Kentuckians help preserve Eastern Kentucky archives after historic flooding


People gather outside of Appalshop to remove archival materials on Tuesday, Aug. 2, 2022, in Whitesburg, Kentucky. Photo provided by Carol Street.

Amber Chaney, Reporter

Historic flooding in late July and early August devastated many families and people across Eastern Kentucky. People from all around the commonwealth have done their part to help recover lost items and archives.

Carol Street and Kopana Terry of UK’s Special Collections Research Center (SCRC) =’are two faculty members from the University of Kentucky who helped preserve historic archives and buildings in Eastern Kentucky after the flooding, such as at Appalshop and the Hindman Settlement School.

Street and Terry both said that the effects of the floods took an emotional toll on everyone in the group that went to help in mid-August.

“It would be very disheartening for anyone who has never experienced this level of destruction, and even though (Eastern Kentucky) is prone to flooding, even the most seasoned survivors weren’t prepared for this,” Terry said.

The process to save the archives was tedious and required drastic measures to prevent damage and preserve the quality of the fragile material, Street said.

“We essentially formed a human chain that moved the water-logged materials in plastic tubs from the archives door to freezer trucks,” Street said. “Some people were wearing protective suiting and respirators inside the archives, evaluating the situation and making choices on order of removal; some cleaned the tubs as they went back into the archives.”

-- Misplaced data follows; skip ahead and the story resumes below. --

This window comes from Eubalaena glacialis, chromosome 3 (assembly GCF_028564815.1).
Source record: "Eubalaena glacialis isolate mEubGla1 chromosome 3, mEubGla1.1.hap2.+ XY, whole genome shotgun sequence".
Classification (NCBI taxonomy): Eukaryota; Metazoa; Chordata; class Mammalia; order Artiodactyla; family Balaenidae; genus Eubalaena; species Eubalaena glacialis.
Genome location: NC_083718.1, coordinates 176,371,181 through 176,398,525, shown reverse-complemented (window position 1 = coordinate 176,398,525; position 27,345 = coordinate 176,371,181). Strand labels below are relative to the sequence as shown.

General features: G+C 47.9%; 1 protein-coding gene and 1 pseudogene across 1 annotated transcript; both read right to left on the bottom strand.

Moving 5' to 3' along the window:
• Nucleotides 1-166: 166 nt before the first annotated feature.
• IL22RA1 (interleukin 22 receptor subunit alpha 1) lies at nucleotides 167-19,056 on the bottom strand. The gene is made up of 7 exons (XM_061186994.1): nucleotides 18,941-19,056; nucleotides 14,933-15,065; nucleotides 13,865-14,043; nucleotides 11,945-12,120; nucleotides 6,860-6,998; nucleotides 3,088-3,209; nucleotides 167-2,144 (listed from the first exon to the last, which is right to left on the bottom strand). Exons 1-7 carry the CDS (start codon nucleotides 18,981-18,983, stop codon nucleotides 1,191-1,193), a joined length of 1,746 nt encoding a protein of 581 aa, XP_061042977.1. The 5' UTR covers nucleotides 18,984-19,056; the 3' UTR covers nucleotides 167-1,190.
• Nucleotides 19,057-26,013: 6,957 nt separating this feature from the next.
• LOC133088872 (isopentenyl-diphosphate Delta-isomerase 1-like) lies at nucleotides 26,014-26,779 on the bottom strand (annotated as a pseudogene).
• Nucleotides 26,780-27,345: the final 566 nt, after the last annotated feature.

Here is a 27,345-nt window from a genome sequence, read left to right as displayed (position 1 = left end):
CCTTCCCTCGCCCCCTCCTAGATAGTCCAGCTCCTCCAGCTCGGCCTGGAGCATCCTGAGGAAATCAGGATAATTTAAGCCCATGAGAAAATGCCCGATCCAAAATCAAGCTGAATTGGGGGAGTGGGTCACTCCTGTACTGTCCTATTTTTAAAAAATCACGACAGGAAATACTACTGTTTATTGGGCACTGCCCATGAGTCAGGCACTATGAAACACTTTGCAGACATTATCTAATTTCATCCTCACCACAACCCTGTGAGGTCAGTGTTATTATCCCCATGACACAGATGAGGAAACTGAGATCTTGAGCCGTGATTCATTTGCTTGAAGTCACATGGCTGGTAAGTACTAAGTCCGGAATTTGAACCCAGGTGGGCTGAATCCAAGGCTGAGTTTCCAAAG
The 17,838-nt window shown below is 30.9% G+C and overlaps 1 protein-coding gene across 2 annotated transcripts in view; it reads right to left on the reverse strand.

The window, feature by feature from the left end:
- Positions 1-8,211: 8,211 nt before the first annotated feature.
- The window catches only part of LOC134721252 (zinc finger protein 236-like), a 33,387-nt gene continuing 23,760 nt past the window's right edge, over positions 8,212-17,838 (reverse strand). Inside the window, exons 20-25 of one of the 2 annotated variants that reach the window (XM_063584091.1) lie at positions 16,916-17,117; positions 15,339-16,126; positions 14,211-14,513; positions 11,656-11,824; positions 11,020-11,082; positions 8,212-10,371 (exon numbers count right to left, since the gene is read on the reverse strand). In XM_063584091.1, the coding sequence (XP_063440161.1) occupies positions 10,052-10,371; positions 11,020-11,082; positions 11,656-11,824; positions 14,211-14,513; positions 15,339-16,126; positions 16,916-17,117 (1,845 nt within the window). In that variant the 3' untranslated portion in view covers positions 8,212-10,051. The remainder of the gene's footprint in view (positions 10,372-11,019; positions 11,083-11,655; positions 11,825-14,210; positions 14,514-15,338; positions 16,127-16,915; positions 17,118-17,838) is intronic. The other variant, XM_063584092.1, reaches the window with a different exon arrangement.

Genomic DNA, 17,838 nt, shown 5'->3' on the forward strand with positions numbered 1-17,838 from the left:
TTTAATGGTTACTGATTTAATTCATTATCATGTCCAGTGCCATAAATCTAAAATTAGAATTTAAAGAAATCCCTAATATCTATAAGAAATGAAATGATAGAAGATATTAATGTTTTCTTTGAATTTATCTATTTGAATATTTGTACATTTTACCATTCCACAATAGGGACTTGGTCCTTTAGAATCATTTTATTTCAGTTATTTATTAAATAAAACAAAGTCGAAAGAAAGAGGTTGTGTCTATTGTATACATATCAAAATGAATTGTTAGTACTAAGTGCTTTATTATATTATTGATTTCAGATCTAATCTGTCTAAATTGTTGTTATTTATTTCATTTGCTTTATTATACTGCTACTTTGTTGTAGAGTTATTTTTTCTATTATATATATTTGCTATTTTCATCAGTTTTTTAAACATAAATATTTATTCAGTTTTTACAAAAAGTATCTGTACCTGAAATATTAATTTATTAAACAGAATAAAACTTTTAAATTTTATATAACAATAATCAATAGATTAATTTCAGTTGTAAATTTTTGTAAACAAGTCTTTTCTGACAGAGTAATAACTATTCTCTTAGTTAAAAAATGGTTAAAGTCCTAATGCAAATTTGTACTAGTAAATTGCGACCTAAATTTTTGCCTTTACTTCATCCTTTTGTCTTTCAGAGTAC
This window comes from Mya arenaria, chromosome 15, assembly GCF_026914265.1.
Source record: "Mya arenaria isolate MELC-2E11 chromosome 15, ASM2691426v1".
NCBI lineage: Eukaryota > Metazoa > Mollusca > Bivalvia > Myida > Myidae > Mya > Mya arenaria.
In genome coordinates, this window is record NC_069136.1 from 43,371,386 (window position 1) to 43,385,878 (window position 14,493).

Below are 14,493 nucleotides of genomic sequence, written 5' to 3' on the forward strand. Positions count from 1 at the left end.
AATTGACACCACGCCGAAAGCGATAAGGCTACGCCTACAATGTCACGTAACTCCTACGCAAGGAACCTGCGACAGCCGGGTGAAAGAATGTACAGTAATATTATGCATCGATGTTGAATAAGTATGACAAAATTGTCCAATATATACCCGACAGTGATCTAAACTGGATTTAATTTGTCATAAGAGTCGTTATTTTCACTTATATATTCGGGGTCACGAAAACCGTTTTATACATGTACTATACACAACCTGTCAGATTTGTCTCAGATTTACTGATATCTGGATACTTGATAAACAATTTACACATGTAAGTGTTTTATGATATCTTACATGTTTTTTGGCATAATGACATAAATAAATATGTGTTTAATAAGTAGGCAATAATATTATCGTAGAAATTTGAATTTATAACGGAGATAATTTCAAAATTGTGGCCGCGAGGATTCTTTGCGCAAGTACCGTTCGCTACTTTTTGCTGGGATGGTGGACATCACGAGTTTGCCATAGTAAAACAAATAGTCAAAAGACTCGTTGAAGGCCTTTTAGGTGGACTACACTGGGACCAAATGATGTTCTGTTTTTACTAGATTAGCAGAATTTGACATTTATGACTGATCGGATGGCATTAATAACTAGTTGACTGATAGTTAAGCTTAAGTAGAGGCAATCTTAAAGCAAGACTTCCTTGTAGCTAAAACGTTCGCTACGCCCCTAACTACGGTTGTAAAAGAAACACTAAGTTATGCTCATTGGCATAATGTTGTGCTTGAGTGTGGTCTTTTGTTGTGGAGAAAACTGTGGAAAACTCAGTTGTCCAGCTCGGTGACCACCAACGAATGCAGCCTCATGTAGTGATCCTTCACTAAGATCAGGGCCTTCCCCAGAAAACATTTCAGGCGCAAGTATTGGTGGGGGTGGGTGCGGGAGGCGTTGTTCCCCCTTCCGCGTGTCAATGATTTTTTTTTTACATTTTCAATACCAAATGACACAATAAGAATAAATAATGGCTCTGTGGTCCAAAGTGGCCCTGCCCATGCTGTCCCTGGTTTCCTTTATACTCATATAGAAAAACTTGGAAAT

There were at least 50 archivists, records managers and conservators from around the state who came to help, according to Street.

“There are hundreds of people who have no basic living necessities like shelter. Families living in tents with winter coming,” Terry said. “Elderly people living in outbuildings just big enough for a pallet to lay on.”

Appalshop’s website says its mission is to “document, disseminate and revitalize the lasting traditions and contemporary creativity of Appalachia,” as well as “tell stories the commercial cultural industries don’t tell, challenging stereotypes with Appalachian voices and visions.”

This is done by promoting the preservation and development of film and music within the region. During the cleanup, the SCRC collected and preserved materials about the social and cultural history of Kentucky.

Though the Hindman Settlement School, located in Hindman, Kentucky, also suffered property damage in the floods, its staff and volunteers had to prioritize helping the community. The school focuses on furthering education and culture within the Appalachian region, providing community engagement opportunities.

While Hindman School staff were working to support the school’s surrounding community, the SCRC was working to recover academic documents and records. Hindman Settlement School stopped distributing community aid on Sept. 10, and it, along with other Knott County Schools, officially reopened on Sept. 19.

“Buildings can be repaired, but more importantly, our attention now turns to helping our friends, neighbors and community by providing meals, shelter, and basic necessities,” Executive Director Will Anderson said on the school’s website. “We have received calls and messages from so many looking for ways to help.”

School officials posted an Amazon wish list and a donation link on their website, as well as providing in-person food and shelter.

“The basics of life, those that I have taken for granted, such as a hot meal, running water, bathroom facilities, and a safe, dry place to sleep each night … are all things that are difficult to find in Eastern Kentucky at the moment,” Anderson said on the school’s website. “Hindman Settlement School is open and welcoming to anyone who has a need.”